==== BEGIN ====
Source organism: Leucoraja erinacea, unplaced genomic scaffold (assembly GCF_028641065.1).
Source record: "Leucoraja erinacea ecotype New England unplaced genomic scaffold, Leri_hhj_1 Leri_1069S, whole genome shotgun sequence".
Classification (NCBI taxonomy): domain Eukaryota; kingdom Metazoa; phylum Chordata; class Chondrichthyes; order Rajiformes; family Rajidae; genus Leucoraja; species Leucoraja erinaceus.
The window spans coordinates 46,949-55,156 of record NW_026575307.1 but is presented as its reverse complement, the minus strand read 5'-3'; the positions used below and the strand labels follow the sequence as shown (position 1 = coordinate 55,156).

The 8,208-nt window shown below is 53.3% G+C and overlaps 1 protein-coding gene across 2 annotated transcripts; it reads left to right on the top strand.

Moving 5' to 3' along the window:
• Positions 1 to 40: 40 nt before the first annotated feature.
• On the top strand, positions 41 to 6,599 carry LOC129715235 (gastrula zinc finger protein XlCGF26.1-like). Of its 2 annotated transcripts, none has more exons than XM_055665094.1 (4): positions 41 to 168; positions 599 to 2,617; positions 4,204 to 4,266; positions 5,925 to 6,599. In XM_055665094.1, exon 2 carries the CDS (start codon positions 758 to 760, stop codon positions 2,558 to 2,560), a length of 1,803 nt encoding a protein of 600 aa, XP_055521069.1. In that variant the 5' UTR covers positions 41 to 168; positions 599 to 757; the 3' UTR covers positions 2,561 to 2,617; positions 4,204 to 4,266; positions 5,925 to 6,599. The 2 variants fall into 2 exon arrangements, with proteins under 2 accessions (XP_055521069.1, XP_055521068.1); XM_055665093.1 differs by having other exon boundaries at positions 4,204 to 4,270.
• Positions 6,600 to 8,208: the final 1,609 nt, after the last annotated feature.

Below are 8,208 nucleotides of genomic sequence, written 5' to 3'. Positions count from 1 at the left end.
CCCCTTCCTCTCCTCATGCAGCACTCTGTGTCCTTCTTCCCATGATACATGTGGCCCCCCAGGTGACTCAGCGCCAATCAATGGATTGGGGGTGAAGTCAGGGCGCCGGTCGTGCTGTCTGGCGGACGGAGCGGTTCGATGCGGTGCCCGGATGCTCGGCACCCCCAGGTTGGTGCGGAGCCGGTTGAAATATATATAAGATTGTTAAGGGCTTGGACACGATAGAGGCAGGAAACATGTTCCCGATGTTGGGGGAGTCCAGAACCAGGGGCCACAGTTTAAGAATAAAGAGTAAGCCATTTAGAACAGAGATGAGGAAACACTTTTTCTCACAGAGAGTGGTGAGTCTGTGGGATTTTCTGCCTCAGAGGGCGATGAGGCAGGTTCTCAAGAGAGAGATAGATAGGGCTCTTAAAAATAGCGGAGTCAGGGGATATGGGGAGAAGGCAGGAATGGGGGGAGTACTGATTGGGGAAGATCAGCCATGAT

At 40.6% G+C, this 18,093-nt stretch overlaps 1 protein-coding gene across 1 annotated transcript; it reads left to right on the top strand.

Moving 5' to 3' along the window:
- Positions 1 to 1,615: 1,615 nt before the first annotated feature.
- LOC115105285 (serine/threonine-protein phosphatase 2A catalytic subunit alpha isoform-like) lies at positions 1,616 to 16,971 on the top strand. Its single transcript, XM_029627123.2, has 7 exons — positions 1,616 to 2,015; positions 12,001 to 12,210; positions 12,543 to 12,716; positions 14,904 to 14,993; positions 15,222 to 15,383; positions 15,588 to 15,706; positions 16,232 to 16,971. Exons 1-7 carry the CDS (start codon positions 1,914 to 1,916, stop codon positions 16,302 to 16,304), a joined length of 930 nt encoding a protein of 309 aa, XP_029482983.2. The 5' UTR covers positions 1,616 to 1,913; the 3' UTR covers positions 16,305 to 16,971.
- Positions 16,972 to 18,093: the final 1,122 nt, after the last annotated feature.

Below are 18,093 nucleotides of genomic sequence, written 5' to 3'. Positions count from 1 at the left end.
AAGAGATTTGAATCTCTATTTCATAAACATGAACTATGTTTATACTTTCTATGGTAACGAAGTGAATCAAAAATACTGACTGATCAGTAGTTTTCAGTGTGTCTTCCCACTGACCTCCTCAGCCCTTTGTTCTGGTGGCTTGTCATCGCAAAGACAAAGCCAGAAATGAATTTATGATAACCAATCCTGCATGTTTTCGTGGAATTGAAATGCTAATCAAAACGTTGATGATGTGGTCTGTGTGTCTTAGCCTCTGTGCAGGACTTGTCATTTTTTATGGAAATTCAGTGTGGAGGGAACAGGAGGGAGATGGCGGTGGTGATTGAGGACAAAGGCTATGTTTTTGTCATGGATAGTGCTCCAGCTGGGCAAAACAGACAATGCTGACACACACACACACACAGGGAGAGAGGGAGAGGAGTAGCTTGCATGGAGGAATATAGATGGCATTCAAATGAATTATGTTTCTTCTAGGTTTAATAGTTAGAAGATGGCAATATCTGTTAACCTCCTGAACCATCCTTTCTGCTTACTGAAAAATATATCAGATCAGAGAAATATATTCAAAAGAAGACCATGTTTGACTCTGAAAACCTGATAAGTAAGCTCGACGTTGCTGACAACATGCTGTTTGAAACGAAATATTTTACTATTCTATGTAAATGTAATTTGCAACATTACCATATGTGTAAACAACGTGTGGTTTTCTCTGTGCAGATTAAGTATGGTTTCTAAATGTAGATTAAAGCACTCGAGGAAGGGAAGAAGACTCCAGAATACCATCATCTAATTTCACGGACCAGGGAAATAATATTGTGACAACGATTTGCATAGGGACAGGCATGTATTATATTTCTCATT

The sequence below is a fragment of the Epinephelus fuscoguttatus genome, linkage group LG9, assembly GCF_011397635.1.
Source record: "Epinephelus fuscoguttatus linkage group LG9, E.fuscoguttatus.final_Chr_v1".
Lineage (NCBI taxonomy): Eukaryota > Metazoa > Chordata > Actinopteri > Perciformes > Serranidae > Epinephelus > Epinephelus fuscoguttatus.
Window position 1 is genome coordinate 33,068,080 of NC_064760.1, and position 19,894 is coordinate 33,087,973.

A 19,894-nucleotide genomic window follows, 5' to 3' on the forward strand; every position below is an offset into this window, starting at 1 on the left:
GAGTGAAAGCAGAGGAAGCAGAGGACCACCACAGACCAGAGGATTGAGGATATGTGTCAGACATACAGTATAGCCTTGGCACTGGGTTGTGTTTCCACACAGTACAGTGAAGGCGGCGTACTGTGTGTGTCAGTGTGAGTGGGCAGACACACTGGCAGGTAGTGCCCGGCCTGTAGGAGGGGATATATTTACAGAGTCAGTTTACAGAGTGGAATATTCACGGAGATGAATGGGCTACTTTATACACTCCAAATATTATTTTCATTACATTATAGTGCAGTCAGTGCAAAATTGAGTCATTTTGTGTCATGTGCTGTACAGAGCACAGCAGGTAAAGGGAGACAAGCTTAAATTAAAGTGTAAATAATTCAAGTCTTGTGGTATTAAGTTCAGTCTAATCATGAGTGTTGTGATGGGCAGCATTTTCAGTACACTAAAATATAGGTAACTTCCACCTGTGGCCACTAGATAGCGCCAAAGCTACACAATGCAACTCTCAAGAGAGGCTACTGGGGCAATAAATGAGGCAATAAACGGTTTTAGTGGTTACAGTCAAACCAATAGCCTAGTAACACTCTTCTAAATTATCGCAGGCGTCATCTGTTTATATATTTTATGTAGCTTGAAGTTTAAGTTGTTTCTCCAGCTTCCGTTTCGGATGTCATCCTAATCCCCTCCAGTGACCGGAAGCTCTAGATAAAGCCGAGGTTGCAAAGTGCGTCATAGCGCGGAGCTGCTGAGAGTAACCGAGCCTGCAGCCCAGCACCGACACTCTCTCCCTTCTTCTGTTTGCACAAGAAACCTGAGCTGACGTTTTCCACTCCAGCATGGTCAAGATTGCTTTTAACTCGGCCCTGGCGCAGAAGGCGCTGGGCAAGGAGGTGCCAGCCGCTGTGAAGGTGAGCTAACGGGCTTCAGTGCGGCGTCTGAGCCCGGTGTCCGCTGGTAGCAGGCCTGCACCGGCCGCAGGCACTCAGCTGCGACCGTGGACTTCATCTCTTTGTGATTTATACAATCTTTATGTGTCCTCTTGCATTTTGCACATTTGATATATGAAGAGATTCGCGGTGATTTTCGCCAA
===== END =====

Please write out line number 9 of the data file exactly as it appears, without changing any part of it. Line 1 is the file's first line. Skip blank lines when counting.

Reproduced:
• Positions 6,600 to 8,208: the final 1,609 nt, after the last annotated feature.